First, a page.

It's ultimately the translator's choice, what exact words to use, so going for yanqolat is, I guess, possible. There are problems with that, though. "To collect" (or "to gather") is an idea fundamentally applied to plural objects and uncountables. I guess you can, in English, say "I collected a penny", meaning that you picked up a penny (~"added a penny to my collection of money?" - or is that singular use reserved exclusively to debt collecting?).  Nevertheless, this is an extension probably not shared in Dothraki. To make matters worse, Dothraki is not as explicit with plurals as many languages, so pushing for the unusual singular use is even harder. As "a day" asshekh is animate, so there's a notable difference in plural, but asshekh has inanimate use too, as "today", so the reading would go easily there. Not that this would make any easy sense either, as "today" is fundamentally a singular event, but you might approach it as an uncountable, a mass noun, a waterlike puddle of now. And you could certainly be misled and confused.

Putting asshekh to allative is a whole another matter. Objects in sentences are in accusative, if there is no special reason for some other case. We know that yanqolat supports one special use of another case than accusative. You can use ablative to mark the fact that only some of something was collected, not all of it ("Anha yanqo korikh" - "I gathered the sticks" vs. "Anha yanqo korikhoon" - "I gathered some sticks"). What would allative mean here? Dunno. Maybe if asshekh were a complementary argument, allative might denote to the place where you gathered something ("gather the sticks in that corner") or the resultant collection of gathering ("gather the sticks into a pile"). Perhaps you might expect the main object of the sentence elided, resulting in something like "collect into a day".

I would go with qoralat as it feels pitch perfect to me. For true YOLO attitude qorasolat would work too. We have "to seize" as one translation for qoralat, but this is probably in part due to a bit misleading dialogue translation from the series: qoralat most likely does not explicitly denote to the act of taking, it denotes to holding, to keeping, to having. Qorasolat is the word explicitly denoting to taking, to making something your own. This has some rather dark undertones, though, as Dothraki are so fond of working on their own terms, so fond on abusing the priviledge of the stronger. The meaning of qorasolat extends from simple act of taking all the way to rape. And what would be more YOLO than "Abuse the day on your own terms with complete disregard to the damage you do to others."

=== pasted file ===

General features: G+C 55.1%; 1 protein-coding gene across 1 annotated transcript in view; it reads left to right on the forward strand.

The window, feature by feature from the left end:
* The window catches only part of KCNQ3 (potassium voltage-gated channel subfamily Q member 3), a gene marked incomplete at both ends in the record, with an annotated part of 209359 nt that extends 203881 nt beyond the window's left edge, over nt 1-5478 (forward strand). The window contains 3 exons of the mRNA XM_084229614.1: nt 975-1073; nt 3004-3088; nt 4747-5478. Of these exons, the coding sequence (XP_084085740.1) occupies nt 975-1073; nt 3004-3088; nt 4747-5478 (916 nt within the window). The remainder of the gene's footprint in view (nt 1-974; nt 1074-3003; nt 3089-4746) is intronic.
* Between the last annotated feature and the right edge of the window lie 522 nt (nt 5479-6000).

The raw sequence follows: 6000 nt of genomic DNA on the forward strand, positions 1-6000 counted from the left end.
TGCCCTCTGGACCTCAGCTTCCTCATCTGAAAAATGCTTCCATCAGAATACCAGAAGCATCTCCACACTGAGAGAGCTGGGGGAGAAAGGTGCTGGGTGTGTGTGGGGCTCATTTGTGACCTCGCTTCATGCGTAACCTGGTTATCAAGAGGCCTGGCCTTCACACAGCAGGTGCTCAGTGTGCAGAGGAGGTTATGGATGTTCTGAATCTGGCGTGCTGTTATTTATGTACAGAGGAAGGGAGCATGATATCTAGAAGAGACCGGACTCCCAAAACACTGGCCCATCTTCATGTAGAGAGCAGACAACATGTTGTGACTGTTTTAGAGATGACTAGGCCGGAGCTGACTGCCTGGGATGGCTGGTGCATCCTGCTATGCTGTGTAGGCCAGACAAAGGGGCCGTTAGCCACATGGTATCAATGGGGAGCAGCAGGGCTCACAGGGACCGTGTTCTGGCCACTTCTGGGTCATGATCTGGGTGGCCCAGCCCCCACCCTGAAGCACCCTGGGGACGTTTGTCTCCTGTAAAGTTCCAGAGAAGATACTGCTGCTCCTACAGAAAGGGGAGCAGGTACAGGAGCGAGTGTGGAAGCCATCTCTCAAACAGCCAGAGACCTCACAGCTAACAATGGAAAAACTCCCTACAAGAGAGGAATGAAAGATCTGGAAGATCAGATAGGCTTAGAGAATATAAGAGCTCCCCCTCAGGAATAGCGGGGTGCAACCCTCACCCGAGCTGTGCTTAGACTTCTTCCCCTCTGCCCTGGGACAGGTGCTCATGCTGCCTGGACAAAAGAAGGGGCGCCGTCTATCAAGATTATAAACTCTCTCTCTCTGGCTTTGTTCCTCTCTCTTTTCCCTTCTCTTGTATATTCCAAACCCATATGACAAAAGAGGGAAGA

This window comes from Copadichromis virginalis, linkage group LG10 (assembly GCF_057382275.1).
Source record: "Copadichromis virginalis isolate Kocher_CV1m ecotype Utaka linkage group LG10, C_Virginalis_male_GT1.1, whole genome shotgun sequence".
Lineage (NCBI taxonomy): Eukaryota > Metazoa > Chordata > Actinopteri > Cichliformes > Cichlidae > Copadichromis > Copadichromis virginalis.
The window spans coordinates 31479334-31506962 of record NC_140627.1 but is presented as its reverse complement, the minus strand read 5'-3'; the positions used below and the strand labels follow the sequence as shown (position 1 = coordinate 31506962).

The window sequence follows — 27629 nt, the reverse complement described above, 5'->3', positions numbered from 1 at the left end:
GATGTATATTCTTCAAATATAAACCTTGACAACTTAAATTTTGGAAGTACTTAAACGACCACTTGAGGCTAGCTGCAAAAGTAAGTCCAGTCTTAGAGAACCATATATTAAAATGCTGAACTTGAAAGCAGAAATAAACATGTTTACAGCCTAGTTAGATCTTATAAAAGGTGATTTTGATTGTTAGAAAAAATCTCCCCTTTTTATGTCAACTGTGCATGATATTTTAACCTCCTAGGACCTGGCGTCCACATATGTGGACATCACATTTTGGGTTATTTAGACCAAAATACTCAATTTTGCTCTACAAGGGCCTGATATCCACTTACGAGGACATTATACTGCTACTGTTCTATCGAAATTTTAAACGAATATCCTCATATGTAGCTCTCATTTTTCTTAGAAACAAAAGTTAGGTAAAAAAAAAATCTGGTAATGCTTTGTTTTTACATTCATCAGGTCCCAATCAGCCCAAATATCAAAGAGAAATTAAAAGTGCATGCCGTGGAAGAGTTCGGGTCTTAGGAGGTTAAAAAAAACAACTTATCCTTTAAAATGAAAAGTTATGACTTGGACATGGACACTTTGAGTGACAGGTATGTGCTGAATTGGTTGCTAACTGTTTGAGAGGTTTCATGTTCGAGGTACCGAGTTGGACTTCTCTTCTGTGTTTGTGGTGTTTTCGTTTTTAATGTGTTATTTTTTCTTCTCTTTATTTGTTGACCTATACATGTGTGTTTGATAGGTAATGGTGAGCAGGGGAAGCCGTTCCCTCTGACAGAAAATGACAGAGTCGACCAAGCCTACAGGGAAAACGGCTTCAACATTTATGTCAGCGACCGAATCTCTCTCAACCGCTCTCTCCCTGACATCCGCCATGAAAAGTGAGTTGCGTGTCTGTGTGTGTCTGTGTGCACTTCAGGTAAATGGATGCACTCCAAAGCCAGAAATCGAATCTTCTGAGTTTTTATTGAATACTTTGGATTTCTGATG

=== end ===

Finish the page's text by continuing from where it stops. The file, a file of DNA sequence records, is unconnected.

I would go with informal imperative, as I view this more a suggestion than a straight out command. Depends on the take.

Why vosma? Of course "but" works just fine, considering the meaning of the phrase, but even your own translation of your Dothraki translation uses "and".  The latin does not use any conjunction (quam looks like a conjunctive, but if I'm not mistaken, it's just a part of an argument "quam minimum"), so you might even try to do without in Dothraki too. On the other hand, in my personal feel, plentiful use of conjunctions fits Dothraki, and I like to often use the complete precede-both-sentences system. That would not be wrong here, and in my opinion would nicely preserve the parallel sentiments feel of the original. The weak connection of the original gives me a feel of two independent but resonant sentiments, while "and" in the middle leans slightly on the "and consequently" direction.

Yes, ray for "to have" is decidedly wrong. English uses "to have" as an auxiliary verb for perfect tense (expressions like "I have x'd the z"). Dothraki uses auxiliary not-even-really-a-verb ray for similar expressions, but this has very little to do with what "to have" otherwise means in English. We saw before that qoralat can be translated as "to have". There's also an expression mra qora, literally "in hand", eg. "Korikh mra qora [anni]" - "I have a stick".

Trying to go "want little, hope little from tomorrow" does not does not seem a bad idea, but it's not easy, so why not use shillat, "to trust"? I would not say it's certainly the right kind of "trust" word, but seems very promising and straightforward.

My attempt would be, I guess
Ma qoras asshekhes, ma shillas silokh zolle.

You might drop the animate accusative from asshekh, and move it from "a day" to "today", as that's pretty much what's implied anyway, and the phrase would be more symmetrical, but, dunno, I kinda like the asymmetry and the indirect sense the asshekhes gives.
Game of Thrones is not The Song of Ice and Fire, sweetling. You'll learn that one day to your sorrow.